Clarifying Interpersonal and Social Values Conflict among Recreationists

Article excerpt


Researchers have analyzed recreation conflict for over four decades (e.g., Graefe & Thapa, 2004; Lucas, 1964). Although most researchers have examined interpersonal (i.e., goal interference) conflict (e.g., Jacob & Schreyer, 1980; Schneider, 2000), others have introduced and explored social values (i.e., social acceptability) conflict (Carothers, Vaske, & Donnelly, 2001; Vaske, Donnelly, Wittmann, & Laidlaw, 1995). Previous methodologies for defining interpersonal and social values conflict, however, can lead to a confound. Respondents categorized as experiencing interpersonal conflict may be expressing goal interference, social values, or both types of conflict. This research note offers methodological enhancements that: (a) clarify the conceptual distinction by sorting respondents into the most appropriate categories (i.e., no conflict, social values, interpersonal, or both), and (b) provide a multivariate evaluation of each type of conflict.

Conceptual and Measurement Distinctions

Interpersonal conflict occurs when the presence or behavior of an individual or group interferes with the goals of another individual or group (Jacob & Schreyer, 1980). A skier, for example, may experience interpersonal conflict if he or she is cut off by or collides with a snowboarder (Vaske, Dyar, & Timmons, 2004). Most recreation research has focused on interpersonal conflict between different activity groups such as non-motorized and motorized watercraft (Lucas, 1964; Shelby, 1980), skiers and snowboarders (Thapa & Graefe, 2003; Vaske, Carothers, Donnelly, & Baird, 2000; Vaske et al., 2004), hikers and mountain bikers (Carothers et al., 2001; Ramthun, 1995), hunters and non-hunters (Vaske et al., 1995), and cross-country skiers and snowmobilers (Jackson & Wong, 1982; Knopp & Tyger, 1973).

Various approaches have been used to measure interpersonal conflict (Watson, 1995). Some studies, for example, examined the extent to which visitors found encounters with others to be desirable or undesirable (e.g., Watson, Niccolucci, & Williams, 1994). Interpersonal conflict has also been described as the direct competition over resources (Devall & Harvey, 1981) or physical incompatibilities among groups (Bury, Holland, & McEwen, 1983). A more direct measure has examined the extent to which an encounter interferes with one's enjoyment (Watson, Williams, & Daigle, 1991). These approaches, however, suggest that conflict stems from problems associated with a given recreation experience.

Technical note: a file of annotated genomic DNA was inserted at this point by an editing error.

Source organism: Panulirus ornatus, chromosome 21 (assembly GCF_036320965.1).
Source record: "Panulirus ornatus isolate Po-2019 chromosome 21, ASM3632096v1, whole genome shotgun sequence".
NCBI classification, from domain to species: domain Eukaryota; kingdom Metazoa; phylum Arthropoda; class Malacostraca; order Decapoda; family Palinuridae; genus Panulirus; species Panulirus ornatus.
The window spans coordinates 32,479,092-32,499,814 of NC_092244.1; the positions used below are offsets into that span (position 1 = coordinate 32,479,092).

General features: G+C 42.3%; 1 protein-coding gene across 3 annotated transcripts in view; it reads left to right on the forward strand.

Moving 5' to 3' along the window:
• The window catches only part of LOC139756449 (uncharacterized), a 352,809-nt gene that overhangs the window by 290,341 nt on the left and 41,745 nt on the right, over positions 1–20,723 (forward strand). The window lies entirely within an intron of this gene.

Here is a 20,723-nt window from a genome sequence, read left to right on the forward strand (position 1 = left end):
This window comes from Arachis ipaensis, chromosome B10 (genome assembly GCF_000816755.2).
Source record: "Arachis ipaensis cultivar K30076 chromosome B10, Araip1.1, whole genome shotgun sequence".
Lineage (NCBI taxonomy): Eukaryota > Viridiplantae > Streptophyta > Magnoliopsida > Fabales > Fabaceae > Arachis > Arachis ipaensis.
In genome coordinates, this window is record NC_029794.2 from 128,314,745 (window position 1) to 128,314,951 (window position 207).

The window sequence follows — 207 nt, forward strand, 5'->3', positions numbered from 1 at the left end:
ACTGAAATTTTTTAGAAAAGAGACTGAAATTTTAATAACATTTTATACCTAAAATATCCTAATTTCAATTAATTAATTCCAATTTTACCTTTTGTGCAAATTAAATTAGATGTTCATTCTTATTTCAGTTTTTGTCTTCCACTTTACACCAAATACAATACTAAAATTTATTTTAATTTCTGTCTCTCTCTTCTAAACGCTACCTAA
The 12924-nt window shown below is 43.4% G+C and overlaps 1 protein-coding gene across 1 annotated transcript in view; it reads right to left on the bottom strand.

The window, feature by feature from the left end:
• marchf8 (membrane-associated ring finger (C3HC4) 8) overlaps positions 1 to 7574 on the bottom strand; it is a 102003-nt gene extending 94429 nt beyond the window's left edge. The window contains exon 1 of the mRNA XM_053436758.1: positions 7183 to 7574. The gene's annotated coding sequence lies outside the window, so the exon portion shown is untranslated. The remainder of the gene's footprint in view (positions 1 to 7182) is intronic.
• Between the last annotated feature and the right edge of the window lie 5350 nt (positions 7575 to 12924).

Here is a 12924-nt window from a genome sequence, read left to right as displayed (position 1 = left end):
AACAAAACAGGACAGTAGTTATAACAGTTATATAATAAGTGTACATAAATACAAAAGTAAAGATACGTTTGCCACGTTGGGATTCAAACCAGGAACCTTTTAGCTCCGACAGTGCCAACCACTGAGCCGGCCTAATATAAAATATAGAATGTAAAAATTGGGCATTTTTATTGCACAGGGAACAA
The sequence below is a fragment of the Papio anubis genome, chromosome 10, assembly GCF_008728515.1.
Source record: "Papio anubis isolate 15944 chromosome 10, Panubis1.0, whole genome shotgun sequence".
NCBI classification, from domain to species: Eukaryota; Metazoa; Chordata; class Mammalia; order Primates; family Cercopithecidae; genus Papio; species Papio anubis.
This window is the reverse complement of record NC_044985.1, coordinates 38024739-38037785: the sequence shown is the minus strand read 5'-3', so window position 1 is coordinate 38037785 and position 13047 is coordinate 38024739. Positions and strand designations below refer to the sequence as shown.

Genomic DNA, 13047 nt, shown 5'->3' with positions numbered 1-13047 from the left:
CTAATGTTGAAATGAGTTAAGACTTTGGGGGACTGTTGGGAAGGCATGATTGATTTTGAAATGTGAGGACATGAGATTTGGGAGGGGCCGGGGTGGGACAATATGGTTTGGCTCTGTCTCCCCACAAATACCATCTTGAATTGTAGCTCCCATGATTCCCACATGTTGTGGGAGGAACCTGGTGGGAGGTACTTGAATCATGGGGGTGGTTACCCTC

Social values conflict occurs between groups who may not share similar norms/values about an activity (Ruddell & Gramann, 1994; Vaske et al., 1995). Unlike interpersonal conflict, social values conflict is defined in the literature as conflict that can occur even when there is no direct contact between the groups (Carothers et al., 2001). For example, although encounters with llama packing trips may be rare, individuals may philosophically disagree about the appropriateness of using these animals in the backcountry (Blahna, Smith, & Anderson, 1995).

A study at Mt. Evans, Colorado examined the distinction between interpersonal and social values conflict (Vaske et al., 1995). Interpersonal conflict between hunters and wildlife viewers was minimized due to the region's topography and management regulations separating the two activity groups. Conflict experienced between the groups was primarily attributed to differences in value orientations regarding the appropriateness of hunting and wildlife viewing. Nearly all of the non-hunters did not observe hunting-associated behaviors (e.g., see hunters, see animals be shot), yet still perceived social values conflict with hunters. Carothers et al. (2001) examined interpersonal and social values conflict among mountain bikers and hikers. Hikers were more likely to report both interpersonal and social values conflict than bikers. …